International Lidar Mapping Forum Day 1

March 4th, 2010

2010 ILMF

2010 ILMF

GeoSearch, Inc. is exhibiting at the ILMF along with 56 other companies that are exhibiting with us. It has had great traffic and has attracted attendance from professionals that have come from all over the world. After spending some time in the Exhibit Hall the Welcoming and Opening Address kicked things off and it previewed that the presentation will cover several aspects of LiDAR as it relates to the end-user. LiDAR uses and applications will be front and center in this forum.
Booth 123

Booth 123

The ASPRS Hot Topics Session went first but the first presentation GeoSearch attended was the Data Collection break out session given and presented by Jamie Young General Manager – LiDAR services team at The Sanborn Map Company. The considerations of new LiDAR sensor technology presentation covered area’s like the learning curve and other challenges inevitable with each update and upgrade in Optech and Leica sensors. However, Sanborn gets great support from both manufactures and they work together to make improvements. It covered Reflectivity. Drop outs due to fresh tar, saturated area’s, and roof pitch among other factors. This presentation also highlighted that new LiDAR sensor technology also provides much better data. Much better. It has lower cost and allows for more applications. The full presentation will be posted later here:

James Young

James Young

The other session was called How low can you go: Maximum depths achieved with HawkEye II during projects in 2009 presented by Dan Schnurr, Director, Blom Aerofilms Ltd,. Recent advances in Wetland Vegetation Mapping using Green, Waveform LiDAR Amar Nayegandhi, Project Manager, Remote Sensing Specialist, Jacobs-U.S Geological Survey.. Successful delivery of International Hydrographic Organisation (IHO) Order 1B specification coastal survey data using Bathymetric LiDAR presented by Dr Jerry Wilson, Commercial Manager, Fugro-Pelagos, Inc.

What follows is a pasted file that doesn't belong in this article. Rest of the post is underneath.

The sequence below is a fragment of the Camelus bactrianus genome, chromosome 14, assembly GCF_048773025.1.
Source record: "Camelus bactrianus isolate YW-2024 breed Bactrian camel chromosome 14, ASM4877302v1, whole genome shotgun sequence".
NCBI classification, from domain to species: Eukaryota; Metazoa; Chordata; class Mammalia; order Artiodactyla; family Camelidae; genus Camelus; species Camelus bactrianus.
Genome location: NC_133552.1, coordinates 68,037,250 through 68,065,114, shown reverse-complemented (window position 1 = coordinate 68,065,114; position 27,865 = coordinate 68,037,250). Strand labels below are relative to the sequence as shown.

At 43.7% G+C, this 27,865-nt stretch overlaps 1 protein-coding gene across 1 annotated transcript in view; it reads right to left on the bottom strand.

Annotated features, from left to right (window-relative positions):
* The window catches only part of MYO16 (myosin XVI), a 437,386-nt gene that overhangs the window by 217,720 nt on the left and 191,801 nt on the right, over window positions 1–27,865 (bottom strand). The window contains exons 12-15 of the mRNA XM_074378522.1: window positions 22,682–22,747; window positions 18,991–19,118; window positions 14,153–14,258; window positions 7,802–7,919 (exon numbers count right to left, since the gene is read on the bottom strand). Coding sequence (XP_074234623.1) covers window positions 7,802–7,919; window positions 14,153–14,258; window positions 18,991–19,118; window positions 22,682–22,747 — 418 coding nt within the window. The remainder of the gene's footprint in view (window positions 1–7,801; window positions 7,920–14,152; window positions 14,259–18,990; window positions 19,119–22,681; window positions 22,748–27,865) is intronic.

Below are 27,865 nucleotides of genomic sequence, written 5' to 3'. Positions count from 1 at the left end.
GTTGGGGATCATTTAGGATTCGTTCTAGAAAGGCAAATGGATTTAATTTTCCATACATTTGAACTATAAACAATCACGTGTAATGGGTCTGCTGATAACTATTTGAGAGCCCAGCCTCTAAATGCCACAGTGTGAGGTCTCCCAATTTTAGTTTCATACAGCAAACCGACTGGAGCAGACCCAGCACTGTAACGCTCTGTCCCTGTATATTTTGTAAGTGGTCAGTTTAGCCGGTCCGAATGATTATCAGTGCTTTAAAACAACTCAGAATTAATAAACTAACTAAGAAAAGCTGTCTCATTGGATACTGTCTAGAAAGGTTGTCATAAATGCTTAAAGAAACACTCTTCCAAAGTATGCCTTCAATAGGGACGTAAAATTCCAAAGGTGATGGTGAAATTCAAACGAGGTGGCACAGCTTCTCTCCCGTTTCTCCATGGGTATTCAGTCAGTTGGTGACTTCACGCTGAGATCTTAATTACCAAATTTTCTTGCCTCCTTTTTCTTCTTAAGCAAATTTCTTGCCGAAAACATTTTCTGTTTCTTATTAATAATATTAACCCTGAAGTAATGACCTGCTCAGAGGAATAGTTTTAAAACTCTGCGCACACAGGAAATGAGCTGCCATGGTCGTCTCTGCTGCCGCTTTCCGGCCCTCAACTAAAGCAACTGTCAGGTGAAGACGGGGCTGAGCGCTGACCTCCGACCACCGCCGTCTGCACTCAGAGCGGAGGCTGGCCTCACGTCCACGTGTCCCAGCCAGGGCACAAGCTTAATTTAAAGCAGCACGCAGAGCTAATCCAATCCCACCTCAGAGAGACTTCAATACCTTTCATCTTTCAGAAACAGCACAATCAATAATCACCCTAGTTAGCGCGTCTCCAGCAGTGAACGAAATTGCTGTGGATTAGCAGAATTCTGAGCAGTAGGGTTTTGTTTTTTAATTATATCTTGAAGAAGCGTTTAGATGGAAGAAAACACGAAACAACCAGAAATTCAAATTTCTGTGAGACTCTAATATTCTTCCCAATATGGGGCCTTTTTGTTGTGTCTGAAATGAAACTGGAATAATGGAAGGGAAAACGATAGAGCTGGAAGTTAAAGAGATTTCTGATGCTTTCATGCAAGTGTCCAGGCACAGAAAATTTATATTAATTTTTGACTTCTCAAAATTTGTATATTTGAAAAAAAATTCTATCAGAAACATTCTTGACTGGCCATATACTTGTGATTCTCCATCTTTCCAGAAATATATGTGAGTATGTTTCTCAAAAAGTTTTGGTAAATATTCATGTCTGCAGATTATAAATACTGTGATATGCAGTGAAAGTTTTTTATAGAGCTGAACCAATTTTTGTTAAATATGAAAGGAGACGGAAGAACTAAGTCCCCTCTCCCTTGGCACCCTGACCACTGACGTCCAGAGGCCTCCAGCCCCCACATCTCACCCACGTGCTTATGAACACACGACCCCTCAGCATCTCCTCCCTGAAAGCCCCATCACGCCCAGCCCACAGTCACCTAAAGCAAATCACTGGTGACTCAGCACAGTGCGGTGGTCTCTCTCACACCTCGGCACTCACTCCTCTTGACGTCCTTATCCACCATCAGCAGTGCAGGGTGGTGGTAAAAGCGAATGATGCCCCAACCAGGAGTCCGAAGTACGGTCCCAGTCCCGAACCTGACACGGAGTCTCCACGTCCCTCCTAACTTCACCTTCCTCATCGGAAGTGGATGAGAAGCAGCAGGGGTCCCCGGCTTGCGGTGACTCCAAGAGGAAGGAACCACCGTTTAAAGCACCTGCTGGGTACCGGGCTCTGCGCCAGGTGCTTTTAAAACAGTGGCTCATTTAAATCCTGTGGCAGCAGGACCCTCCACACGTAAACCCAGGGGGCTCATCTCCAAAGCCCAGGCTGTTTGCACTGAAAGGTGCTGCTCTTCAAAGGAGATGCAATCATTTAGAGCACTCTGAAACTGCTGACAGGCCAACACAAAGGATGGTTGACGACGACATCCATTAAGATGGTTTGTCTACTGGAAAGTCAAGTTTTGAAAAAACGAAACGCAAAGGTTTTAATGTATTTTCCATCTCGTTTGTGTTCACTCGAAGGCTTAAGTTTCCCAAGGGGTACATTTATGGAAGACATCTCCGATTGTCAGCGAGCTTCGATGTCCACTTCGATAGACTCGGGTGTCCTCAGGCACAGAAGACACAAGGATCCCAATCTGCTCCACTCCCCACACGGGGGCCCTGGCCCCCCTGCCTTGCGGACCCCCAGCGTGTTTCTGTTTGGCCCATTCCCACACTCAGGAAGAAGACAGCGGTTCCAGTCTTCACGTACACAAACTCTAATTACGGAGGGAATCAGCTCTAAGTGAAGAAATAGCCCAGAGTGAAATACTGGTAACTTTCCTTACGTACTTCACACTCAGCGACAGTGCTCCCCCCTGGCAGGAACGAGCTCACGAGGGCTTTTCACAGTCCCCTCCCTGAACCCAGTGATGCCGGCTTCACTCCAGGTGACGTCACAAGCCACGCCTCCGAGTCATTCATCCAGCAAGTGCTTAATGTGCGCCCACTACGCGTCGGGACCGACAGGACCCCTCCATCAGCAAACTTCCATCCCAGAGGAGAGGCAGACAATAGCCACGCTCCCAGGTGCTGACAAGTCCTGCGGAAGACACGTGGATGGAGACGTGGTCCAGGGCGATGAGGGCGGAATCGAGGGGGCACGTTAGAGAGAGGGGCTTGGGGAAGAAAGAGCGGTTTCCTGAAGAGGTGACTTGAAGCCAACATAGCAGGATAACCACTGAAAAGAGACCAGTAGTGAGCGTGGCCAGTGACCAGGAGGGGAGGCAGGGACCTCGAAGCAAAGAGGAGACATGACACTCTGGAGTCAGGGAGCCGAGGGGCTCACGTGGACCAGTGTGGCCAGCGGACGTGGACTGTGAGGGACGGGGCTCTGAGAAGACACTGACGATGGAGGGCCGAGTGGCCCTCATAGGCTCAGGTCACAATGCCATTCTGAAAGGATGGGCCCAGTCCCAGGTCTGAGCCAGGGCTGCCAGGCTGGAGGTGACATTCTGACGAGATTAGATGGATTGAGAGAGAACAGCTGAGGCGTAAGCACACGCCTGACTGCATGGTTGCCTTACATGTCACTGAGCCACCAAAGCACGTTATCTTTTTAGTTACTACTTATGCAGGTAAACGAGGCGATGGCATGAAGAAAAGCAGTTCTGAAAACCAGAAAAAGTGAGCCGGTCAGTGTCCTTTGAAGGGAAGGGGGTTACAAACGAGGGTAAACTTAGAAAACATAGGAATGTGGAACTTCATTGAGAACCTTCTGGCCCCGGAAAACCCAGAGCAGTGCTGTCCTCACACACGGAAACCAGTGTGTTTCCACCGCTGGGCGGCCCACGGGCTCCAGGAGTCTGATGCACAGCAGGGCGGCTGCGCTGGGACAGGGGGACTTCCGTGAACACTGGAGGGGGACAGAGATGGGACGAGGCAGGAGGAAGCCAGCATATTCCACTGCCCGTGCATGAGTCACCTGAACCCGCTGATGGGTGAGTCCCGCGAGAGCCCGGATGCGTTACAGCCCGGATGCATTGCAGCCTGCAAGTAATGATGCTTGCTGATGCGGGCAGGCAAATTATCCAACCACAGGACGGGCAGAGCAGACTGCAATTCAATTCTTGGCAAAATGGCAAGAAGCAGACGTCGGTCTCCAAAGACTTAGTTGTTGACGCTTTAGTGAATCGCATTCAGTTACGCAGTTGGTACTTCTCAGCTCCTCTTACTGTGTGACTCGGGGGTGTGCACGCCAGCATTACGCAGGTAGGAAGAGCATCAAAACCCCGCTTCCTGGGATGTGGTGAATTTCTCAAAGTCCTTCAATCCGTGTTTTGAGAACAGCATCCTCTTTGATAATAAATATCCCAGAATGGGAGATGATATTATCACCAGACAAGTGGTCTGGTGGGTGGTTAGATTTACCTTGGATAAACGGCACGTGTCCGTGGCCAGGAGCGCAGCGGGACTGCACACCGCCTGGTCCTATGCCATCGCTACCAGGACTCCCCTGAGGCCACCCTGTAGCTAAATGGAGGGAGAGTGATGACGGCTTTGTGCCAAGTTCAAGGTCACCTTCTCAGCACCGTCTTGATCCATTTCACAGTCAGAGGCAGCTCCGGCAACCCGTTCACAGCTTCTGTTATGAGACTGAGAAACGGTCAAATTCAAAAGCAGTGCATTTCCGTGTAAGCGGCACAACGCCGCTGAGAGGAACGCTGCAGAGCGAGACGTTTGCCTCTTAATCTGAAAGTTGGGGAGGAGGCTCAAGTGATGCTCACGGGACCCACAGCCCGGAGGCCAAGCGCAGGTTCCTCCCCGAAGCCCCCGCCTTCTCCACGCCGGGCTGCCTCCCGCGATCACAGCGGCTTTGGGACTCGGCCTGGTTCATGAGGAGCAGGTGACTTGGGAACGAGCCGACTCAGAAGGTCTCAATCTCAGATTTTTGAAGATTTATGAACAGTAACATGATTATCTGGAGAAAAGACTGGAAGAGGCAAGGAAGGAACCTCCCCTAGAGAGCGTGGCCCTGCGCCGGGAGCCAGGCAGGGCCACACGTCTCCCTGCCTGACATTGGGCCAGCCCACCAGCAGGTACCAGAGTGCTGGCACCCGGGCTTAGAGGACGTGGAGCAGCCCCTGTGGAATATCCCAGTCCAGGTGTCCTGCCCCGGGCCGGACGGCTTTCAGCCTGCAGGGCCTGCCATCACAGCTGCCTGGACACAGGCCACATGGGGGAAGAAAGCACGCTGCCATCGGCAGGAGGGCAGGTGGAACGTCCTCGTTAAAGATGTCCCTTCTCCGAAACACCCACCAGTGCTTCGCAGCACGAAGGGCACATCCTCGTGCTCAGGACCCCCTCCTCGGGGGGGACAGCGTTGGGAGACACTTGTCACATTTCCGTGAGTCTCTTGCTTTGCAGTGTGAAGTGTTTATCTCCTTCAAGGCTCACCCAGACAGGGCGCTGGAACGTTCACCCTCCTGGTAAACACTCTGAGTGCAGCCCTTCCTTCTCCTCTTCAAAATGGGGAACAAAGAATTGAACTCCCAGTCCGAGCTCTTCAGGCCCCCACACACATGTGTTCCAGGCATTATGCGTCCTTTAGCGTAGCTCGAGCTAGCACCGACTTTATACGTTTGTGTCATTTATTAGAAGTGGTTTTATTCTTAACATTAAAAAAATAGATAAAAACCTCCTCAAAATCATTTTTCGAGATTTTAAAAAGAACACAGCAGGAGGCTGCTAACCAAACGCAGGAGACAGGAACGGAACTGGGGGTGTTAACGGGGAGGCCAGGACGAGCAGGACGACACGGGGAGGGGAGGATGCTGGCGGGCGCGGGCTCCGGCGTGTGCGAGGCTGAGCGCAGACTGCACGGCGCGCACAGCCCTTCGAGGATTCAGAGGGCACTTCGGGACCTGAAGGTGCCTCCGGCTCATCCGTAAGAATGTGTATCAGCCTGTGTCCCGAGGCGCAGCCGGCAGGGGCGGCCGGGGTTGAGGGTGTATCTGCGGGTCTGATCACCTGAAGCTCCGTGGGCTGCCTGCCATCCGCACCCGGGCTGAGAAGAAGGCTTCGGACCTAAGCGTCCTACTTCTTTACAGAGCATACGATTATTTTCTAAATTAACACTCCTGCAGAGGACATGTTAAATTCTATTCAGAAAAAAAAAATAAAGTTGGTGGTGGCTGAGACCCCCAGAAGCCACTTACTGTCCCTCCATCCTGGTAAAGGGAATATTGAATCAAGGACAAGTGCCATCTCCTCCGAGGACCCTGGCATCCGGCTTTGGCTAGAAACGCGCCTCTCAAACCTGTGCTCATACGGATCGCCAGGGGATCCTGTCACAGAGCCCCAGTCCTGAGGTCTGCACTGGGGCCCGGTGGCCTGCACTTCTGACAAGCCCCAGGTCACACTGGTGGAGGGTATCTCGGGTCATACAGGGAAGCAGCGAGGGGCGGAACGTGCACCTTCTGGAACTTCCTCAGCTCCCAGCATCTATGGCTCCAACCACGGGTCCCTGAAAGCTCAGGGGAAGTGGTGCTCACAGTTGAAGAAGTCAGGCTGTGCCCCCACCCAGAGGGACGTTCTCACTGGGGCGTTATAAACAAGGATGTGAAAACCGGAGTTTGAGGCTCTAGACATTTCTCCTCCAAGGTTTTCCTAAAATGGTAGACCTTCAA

In the hall.

In the hall.

We ended the day with the cocktail reception in the Exhibit Hall. Most conversations centered around optimism. Each and every company seemed to have a difficult 2009 and it seems that everyone we talked with, has had an uptick in business and a pipeline of opportunities. 2010 looks like it will be a terrific rebound year. More this this forum later…

Geospatial Career Leader, GeoSearch, Inc. Publishes 2010 Wage and Salary Survey

February 26th, 2010

GeoSearch, Inc. has compiled an annual wage and salary survey specific to the geospatial career market since 1991. The survey originated in an attempt to measure job categories that couldn’t be found in other surveys. Unique GeoSearch access to geospatial employers allowed data to be collected from commercial companies and public agencies responsible for evaluating compensable factors and paying fair market wages.  Each year, GeoSearch is able to collect data, from geospatial employers, that reports wage and salary information in various categories and classifications.